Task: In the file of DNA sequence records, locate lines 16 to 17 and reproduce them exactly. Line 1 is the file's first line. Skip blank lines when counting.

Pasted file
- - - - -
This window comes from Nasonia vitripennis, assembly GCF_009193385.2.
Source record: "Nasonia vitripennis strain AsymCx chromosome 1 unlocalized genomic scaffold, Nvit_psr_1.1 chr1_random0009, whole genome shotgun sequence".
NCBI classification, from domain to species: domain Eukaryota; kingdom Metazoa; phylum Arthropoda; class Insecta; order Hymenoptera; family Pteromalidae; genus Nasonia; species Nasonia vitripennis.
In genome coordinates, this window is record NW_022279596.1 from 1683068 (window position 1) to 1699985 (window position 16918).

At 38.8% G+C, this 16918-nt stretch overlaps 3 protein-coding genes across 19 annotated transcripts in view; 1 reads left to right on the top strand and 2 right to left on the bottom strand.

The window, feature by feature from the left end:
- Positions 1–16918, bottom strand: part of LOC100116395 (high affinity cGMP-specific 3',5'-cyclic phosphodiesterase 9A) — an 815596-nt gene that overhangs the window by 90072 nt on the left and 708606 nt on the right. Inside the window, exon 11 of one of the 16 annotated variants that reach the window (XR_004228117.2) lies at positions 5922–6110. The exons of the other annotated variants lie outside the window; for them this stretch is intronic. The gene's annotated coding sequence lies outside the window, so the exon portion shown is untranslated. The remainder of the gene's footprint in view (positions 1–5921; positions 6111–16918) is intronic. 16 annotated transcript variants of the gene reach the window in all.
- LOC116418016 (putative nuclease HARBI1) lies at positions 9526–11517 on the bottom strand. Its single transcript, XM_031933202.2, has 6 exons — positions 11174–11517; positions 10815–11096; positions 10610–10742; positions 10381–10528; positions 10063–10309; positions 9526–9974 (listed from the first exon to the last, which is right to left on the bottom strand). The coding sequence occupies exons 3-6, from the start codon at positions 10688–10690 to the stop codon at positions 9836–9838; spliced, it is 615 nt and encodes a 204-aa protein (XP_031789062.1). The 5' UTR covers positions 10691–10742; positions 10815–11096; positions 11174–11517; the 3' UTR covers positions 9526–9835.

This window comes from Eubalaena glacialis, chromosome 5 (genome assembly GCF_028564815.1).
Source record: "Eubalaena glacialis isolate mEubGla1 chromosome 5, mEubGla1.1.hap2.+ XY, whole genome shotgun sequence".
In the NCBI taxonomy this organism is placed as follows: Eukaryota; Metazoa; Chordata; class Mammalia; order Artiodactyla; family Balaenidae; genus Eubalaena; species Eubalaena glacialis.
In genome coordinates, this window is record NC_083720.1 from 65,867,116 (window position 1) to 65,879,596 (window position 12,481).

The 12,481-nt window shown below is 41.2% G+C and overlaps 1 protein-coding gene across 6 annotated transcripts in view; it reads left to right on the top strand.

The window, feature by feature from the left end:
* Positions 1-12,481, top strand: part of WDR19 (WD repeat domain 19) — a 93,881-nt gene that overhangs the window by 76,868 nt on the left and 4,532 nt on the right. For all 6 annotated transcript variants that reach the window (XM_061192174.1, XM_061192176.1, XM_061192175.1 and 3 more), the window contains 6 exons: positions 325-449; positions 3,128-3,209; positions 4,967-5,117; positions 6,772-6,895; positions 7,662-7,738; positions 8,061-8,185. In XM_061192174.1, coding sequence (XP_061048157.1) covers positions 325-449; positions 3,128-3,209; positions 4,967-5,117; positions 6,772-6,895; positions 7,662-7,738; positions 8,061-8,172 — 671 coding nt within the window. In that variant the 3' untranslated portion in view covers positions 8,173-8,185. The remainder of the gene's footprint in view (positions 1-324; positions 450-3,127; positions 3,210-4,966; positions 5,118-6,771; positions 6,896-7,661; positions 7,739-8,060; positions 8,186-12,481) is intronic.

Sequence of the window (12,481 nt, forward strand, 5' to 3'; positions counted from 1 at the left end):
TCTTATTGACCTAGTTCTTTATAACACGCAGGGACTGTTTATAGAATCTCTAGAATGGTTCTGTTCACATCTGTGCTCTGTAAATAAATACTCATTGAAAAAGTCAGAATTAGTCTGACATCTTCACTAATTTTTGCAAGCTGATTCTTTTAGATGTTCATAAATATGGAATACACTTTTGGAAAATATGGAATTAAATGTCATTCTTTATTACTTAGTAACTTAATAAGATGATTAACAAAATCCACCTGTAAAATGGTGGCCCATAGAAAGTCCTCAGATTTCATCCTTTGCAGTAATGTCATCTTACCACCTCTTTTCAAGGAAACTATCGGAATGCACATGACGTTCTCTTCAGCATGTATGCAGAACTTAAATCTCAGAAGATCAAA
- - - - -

Sequence of the window (12,481 nt, forward strand, 5' to 3'; positions counted from 1 at the left end):
TCTTATTGACCTAGTTCTTTATAACACGCAGGGACTGTTTATAGAATCTCTAGAATGGTTCTGTTCACATCTGTGCTCTGTAAATAAATACTCATTGAAAAAGTCAGAATTAGTCTGACATCTTCACTAATTTTTGCAAGCTGATTCTTTTAGATGTTCATAAATATGGAATACACTTTTGGAAAATATGGAATTAAATGTCATTCTTTATTACTTAGTAACTTAATAAGATGATTAACAAAATCCACCTGTAAAATGGTGGCCCATAGAAAGTCCTCAGATTTCATCCTTTGCAGTAATGTCATCTTACCACCTCTTTTCAAGGAAACTATCGGAATGCACATGACGTTCTCTTCAGCATGTATGCAGAACTTAAATCTCAGAAGATCAAA